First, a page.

I sent my "Raven" posting around to Poe Societies on the web. Poe's

Philadelphia house responded first and provided the telephone number of the

Walnut Street Theatre where THE BLACK RAVEN played in 1843, but had no other

opinion of the citation.


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From: INDE_Poe_House[AT SYMBOL GOES HERE] (INDE Poe House)


Subject: Re: Fwd: The Raven

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TO: Barry Popik

FROM: John Stoudt

SUBJECT: "Ravens"

DATE: 12/19/97

Sorry, we do not have any information here that would help you in your

attempt to find more information regarding the two pre-Poe "Raven"


You might try either the Free Library of Philadelphia (which, I am

told, has an excellent theater arts history section) at

(215) 686-5427 or (215) 686-5396.

The Walnut Street Theater can be called at (215) 574-3550. I called

that number but got a voicemail message.

Good Luck!

John Stoudt

Park Ranger

Edgar Allan Poe National Historic Site

______________________________ Reply Separator


Subject: Fwd: The Raven

Author: Bapopik Bapopik[AT SYMBOL GOES HERE] at NP--INTERNET

Date: 12/18/97 2:08 AM

Dear Poe People,

Are these two pre-Poe "Raven" ravens known? Are you familiar with the

1843 play THE BLACK RAVEN (Walnut Street Theatre, Philadelphia) and the 1839

poem "The Raven" in N. P. Willis's CORSAIR?

I sent this to my list at the American Dialect Society. Sorry for the

corny jokes!

--Barry Popik

225 East 57th Street, Apt. 7P

New York, NY 10022

(212) 308-2635





Various postings on the American Dialect Society list (ADS-L archives)

include the origin of the Big Apple, Fun City, the Windy City, Beantown, I'm

from Missouri-show me, Hoosier, Canuck, the Democratic donkey, the G. O. P.,

Kriss Kringle, Uncle Sam, O. K., 69, Not!, hot dog, pizza, shake, ice cream

sandwich, club sandwich, Tom Collins, New York's

Finest/Bravest/Strongest/Boldest, New York Yankees, Bronx Bombers, baseball

fan, grand slam, jazz, shindig, hobo, lollapalooza, Longfellow's "There Was a

Little Girl" poem, and much more.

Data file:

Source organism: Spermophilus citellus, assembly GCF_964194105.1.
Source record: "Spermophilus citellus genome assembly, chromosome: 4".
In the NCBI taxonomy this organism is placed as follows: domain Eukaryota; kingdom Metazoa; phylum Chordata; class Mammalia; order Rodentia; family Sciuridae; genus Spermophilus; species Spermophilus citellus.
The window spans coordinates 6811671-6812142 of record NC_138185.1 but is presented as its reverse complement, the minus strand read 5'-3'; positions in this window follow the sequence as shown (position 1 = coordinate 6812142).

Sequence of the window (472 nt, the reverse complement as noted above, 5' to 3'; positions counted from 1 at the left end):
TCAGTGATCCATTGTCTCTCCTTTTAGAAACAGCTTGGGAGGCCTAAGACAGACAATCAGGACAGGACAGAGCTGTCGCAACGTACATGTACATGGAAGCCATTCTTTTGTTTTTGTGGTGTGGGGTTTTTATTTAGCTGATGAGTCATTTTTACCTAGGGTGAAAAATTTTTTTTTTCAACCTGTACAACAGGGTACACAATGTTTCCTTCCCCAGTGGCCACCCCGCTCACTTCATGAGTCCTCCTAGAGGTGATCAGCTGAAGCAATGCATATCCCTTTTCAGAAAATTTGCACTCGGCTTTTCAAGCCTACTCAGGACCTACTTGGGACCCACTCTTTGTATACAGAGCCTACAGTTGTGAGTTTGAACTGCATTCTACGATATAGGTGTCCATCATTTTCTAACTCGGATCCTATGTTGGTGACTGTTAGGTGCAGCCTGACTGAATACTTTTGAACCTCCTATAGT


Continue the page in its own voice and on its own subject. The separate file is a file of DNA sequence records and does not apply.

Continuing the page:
From: Bapopik Bapopik[AT SYMBOL GOES HERE]

Return-path: Bapopik[AT SYMBOL GOES HERE]


Subject: The Raven

Date: Tue, 16 Dec 1997 01:13:25 EST

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Edgar Allan Poe's "The Raven" is perhaps the most celebrated American

poem. It's long been known that Poe "copied" or "borrowed" from other works.

I've identified two previously unknown pre-Poe "Raven" ravens. I found the

second, more important one today.

A different poem called "The Raven" appeared in the February 1839 (I may

have the month wrong) CORSAIR. Poe probably read the CORSAIR, because the

editor was his friend, N. P. Willis. Willis later edited the New York Mirror,

where Poe's "The Raven" was printed on 29 January 1845.

I think Poe's vasted overrated now (a "language maven" titled a book after

the poem, and there's even a football team called the Baltimore Ravens!), but

I've been to Poe homes in Richmond, Baltimore (where he's buried), and the

Bronx. A few years ago, I sent the CORSAIR "Raven" to Bronx Community College

Poe scholar Burton Pollin. He hadn't heard of the poem before, but he didn't

think that the vastly different "Raven" had much influence.

I was going through the Public Ledger of Philadelphia today when--just a

minute, something just flew in.

THE RAVEN: Nevermore!

POPIK: You crap on my bust of Pallas Athena and I'll break your bones!

This is from the Public Ledger, 28 February 1843, pg. 2, col. 3:

_The Black Raven_, as produced now at the Walnut street Theatre, is a

decided improvement upon the former performances. Russell is a very nimble

fellow, a good dancer, and plays his part well. Miss Wallace, as Columbine,

does excellently, and her dancing is much admired. Davenport plays the part

of the Old Roue with much credit; and Barnes, the clown, grows more comical in

his tricks at every performance. It draws well, and is worth seeing.

THE RAVEN: Nevermore!

POPIK: Don't you say anything else?

THE RAVEN: Butter!

POPIK: Butter?

THE RAVEN: Parkay!

POPIK: Parkay is margarine!

THE RAVEN: Omnipoint! Omnipoint!

In 1839, Poe became coeditor of Burton's Gentlemen's Magazine in

Philadelphia. In 1843, his story "The Gold Bug" won a prize of $100 from the

Philadelphia DOLLAR NEWSPAPER. I'm reading this from a book (which I bought

in Richmond) edited by Roscoe Brown Fisher, THE JAMES CARLING ILLUSTRATIONS OF

EDGAR ALLAN POE'S "THE RAVEN" (1982). Poe left Philadelphia for New York City

in April 1843. Had Poe seen _The Black Raven_ at the Walnut Street Theatre?

What was that production about, anyway? I'll have to do some more

checking--just a minute! I hear a gentle rapping, rapping, as if some visitor

was tapping, tapping at my chamber door.

LENORE: Hello, my name's Lenore, and I was looking for my--there he is!!

THE RAVEN: Nevermore!

I gotta stick to Henry Wadsworth Longfellow poems.